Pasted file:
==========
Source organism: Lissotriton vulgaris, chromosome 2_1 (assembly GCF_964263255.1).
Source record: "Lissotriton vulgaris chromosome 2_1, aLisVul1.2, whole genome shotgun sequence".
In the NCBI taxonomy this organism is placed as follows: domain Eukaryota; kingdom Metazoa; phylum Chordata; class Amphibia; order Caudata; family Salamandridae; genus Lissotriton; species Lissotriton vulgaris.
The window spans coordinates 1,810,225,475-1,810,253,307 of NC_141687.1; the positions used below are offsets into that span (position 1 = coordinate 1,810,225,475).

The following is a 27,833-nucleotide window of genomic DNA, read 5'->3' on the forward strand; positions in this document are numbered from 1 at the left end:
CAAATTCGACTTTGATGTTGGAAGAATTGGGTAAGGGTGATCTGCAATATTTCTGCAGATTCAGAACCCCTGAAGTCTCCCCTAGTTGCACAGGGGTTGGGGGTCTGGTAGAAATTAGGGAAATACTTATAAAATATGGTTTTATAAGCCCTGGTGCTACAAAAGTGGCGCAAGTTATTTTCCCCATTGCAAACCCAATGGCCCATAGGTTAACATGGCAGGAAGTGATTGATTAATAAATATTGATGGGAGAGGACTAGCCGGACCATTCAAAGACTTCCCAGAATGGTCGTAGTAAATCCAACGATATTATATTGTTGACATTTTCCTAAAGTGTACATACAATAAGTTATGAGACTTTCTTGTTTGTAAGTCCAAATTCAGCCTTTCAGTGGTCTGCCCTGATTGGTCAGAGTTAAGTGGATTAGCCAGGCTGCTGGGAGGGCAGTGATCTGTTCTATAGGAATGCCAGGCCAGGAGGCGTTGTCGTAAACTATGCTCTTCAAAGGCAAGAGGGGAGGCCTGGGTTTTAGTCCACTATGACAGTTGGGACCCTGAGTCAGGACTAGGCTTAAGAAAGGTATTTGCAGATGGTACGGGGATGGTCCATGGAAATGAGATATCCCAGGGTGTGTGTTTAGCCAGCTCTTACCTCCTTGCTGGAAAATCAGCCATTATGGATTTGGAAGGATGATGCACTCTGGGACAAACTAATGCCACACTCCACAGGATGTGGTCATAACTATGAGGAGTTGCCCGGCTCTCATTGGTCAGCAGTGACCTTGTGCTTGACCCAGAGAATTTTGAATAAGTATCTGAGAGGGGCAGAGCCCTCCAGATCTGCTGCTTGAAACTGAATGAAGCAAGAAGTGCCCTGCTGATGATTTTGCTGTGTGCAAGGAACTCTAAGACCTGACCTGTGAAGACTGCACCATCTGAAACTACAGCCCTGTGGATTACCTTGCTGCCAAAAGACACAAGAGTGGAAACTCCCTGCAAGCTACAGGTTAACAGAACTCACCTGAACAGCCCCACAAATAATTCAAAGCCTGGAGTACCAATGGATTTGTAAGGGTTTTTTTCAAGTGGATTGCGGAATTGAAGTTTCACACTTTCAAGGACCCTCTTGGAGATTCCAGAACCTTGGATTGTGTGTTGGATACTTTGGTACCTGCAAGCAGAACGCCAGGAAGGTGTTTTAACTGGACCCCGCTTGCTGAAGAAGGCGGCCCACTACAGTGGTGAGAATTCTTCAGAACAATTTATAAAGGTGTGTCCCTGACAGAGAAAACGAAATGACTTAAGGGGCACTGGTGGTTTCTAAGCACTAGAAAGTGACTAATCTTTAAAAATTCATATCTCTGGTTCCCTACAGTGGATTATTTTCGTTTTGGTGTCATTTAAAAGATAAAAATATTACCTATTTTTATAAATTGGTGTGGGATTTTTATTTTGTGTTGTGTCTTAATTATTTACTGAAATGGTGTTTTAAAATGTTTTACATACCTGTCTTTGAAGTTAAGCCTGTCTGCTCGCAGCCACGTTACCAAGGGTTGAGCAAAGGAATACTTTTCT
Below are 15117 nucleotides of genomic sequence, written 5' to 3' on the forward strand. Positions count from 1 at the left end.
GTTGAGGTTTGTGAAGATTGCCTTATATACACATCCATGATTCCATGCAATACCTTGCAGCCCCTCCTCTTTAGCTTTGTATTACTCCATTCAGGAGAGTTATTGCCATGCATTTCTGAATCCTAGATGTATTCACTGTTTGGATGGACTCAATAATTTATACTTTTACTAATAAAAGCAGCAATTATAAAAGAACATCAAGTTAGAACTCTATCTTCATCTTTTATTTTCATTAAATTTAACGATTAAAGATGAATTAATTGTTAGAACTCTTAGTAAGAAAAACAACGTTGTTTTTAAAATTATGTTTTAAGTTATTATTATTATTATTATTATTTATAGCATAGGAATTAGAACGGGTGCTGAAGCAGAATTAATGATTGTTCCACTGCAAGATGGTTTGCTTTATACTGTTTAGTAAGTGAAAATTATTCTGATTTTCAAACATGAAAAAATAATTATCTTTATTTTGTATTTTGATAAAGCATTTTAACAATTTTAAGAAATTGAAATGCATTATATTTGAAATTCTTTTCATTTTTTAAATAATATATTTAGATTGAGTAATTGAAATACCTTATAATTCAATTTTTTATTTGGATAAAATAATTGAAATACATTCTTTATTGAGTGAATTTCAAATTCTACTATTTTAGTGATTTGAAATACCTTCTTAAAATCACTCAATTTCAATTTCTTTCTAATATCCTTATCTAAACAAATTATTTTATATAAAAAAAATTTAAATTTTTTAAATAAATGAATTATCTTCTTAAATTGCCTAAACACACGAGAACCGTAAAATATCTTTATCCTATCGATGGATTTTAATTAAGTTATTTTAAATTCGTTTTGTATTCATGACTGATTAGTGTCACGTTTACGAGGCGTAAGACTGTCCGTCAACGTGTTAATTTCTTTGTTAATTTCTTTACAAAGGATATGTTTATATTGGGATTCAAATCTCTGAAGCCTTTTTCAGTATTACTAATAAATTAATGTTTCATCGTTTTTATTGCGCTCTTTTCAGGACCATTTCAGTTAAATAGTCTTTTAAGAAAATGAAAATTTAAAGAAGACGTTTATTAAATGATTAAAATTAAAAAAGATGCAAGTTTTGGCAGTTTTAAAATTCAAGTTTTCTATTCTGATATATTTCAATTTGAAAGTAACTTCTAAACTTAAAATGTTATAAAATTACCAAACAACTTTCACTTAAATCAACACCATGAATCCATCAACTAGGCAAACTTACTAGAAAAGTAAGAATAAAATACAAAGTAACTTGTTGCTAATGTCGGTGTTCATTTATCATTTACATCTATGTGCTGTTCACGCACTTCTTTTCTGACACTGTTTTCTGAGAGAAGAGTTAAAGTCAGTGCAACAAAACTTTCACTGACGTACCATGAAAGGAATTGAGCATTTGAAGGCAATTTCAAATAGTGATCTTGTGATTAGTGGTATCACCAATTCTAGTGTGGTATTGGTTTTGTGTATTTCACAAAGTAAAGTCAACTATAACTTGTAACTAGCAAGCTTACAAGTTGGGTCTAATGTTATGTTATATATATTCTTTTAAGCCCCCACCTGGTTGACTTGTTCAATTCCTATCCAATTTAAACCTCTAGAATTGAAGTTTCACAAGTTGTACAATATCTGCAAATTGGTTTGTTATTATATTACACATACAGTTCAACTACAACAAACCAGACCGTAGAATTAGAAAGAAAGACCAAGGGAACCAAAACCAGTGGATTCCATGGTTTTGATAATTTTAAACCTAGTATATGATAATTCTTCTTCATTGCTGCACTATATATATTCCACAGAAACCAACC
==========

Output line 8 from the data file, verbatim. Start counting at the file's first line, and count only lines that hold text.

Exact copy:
GTTGAGGTTTGTGAAGATTGCCTTATATACACATCCATGATTCCATGCAATACCTTGCAGCCCCTCCTCTTTAGCTTTGTATTACTCCATTCAGGAGAGTTATTGCCATGCATTTCTGAATCCTAGATGTATTCACTGTTTGGATGGACTCAATAATTTATACTTTTACTAATAAAAGCAGCAATTATAAAAGAACATCAAGTTAGAACTCTATCTTCATCTTTTATTTTCATTAAATTTAACGATTAAAGATGAATTAATTGTTAGAACTCTTAGTAAGAAAAACAACGTTGTTTTTAAAATTATGTTTTAAGTTATTATTATTATTATTATTATTTATAGCATAGGAATTAGAACGGGTGCTGAAGCAGAATTAATGATTGTTCCACTGCAAGATGGTTTGCTTTATACTGTTTAGTAAGTGAAAATTATTCTGATTTTCAAACATGAAAAAATAATTATCTTTATTTTGTATTTTGATAAAGCATTTTAACAATTTTAAGAAATTGAAATGCATTATATTTGAAATTCTTTTCATTTTTTAAATAATATATTTAGATTGAGTAATTGAAATACCTTATAATTCAATTTTTTATTTGGATAAAATAATTGAAATACATTCTTTATTGAGTGAATTTCAAATTCTACTATTTTAGTGATTTGAAATACCTTCTTAAAATCACTCAATTTCAATTTCTTTCTAATATCCTTATCTAAACAAATTATTTTATATAAAAAAAATTTAAATTTTTTAAATAAATGAATTATCTTCTTAAATTGCCTAAACACACGAGAACCGTAAAATATCTTTATCCTATCGATGGATTTTAATTAAGTTATTTTAAATTCGTTTTGTATTCATGACTGATTAGTGTCACGTTTACGAGGCGTAAGACTGTCCGTCAACGTGTTAATTTCTTTGTTAATTTCTTTACAAAGGATATGTTTATATTGGGATTCAAATCTCTGAAGCCTTTTTCAGTATTACTAATAAATTAATGTTTCATCGTTTTTATTGCGCTCTTTTCAGGACCATTTCAGTTAAATAGTCTTTTAAGAAAATGAAAATTTAAAGAAGACGTTTATTAAATGATTAAAATTAAAAAAGATGCAAGTTTTGGCAGTTTTAAAATTCAAGTTTTCTATTCTGATATATTTCAATTTGAAAGTAACTTCTAAACTTAAAATGTTATAAAATTACCAAACAACTTTCACTTAAATCAACACCATGAATCCATCAACTAGGCAAACTTACTAGAAAAGTAAGAATAAAATACAAAGTAACTTGTTGCTAATGTCGGTGTTCATTTATCATTTACATCTATGTGCTGTTCACGCACTTCTTTTCTGACACTGTTTTCTGAGAGAAGAGTTAAAGTCAGTGCAACAAAACTTTCACTGACGTACCATGAAAGGAATTGAGCATTTGAAGGCAATTTCAAATAGTGATCTTGTGATTAGTGGTATCACCAATTCTAGTGTGGTATTGGTTTTGTGTATTTCACAAAGTAAAGTCAACTATAACTTGTAACTAGCAAGCTTACAAGTTGGGTCTAATGTTATGTTATATATATTCTTTTAAGCCCCCACCTGGTTGACTTGTTCAATTCCTATCCAATTTAAACCTCTAGAATTGAAGTTTCACAAGTTGTACAATATCTGCAAATTGGTTTGTTATTATATTACACATACAGTTCAACTACAACAAACCAGACCGTAGAATTAGAAAGAAAGACCAAGGGAACCAAAACCAGTGGATTCCATGGTTTTGATAATTTTAAACCTAGTATATGATAATTCTTCTTCATTGCTGCACTATATATATTCCACAGAAACCAACC